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After visiting Overlander Falls we stopped in at the Mt. Robson Information Centre, which was only a 5 minute drive away. There we received some information booklets on Wells Gray Provincial Park, and the Berg Lake hike, which I plan on doing sometime this year. While we were there I took advantage of the free Level 2 EV charging there and was able to charge my PRIME about 50%.

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Continuing along we drove to Clearwater, BC, with a brief stop in Blue River for $15 worth of fuel, as it was a good price. We stopped at Clearwater to quickly take a look at which hikes we should visit on the first day. First stop was Spahats Falls. The walk / “hike” to Spahats Falls is an easy 3.1 km with 91 metres of elevation difference. The views are stunning! This is where I realized Julie was a bit afraid of heights, but she did really well all things considered.

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Second stop was Dawson Falls. The walk / “hike” to Dawson Falls is an easy 1.4 km with 38 metres of elevation difference. The falls are very wide, but only about 15 metres tall.

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Third stop was Helmcken Falls. The walk / “hike” to Helmcken Falls in an easy 1.0 km hike with 60 metres of elevation difference. The falls are a stunning 141 metres tall and are the fourth highest waterfall in Canada. While we were there we saw a cute young couple getting married, which we saw later on in the evening when we were eating, but more on that later.

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Fourth stop was Osprey Falls, about a 30 minute drive away, but it was very underwhelming so we didn’t take any photos. It was 6pm so we decided to head back to our accommodation for the night; a cute bungalow at the Wells Gray KOA Journey Campground.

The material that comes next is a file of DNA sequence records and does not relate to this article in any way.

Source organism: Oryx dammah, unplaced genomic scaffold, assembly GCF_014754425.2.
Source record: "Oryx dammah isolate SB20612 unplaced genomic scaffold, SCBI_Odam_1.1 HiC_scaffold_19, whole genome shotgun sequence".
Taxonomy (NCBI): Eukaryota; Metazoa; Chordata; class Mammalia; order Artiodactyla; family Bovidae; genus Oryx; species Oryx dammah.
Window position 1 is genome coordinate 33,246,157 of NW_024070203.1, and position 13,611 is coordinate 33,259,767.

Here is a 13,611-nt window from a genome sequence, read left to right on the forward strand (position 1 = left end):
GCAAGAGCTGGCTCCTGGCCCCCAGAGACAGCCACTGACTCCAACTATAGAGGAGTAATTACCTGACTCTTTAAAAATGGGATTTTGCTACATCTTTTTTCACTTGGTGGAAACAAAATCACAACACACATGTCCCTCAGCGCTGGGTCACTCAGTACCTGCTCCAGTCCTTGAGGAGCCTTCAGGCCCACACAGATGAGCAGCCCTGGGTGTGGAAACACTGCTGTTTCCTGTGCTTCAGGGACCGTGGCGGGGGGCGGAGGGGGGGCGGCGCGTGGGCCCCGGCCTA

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After checking in and plugging in my car to recharge we walked over to a wonderful restaurant called Hop N Hog, where I had some delicious brisket and Julie had some delicious Pulled Pork. While we were there we learned of some nasty false reviews from a woman on Google and Travelocity against the owner. I suspect it was a date that went bad. This saddens me because these small “ma and pa” style restaurants rely on reviews from people like you and I. I left a super positive review because I thought the food and service was incredible.

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The next day Julie and I woke up around 7am, got ready and headed to the Painted Turtle Restaurant, which was just a few kilometres away. There I had an Eggs Benedict and Julie had a traditional breakfast, minus eggs, since she’s allergic to eggs. The restaurant overlooked a gorgeous lake which had a variety of turtles. The restaurant was on the same property as a campground, but the lack of trees at the campground would make me reluctant to stay there.

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After breakfast we drove to our first hike of the day; Moul Falls. Moul Falls is a 5.5 km return hike with 200 metres of elevation differential. At the end of the hike you decent via a steep trail / staircase to the bottom of the waterfall, where you can walk behind the waterfall. I decided the venture behind the waterfall, but Julie stayed behind because of a previous knee injury.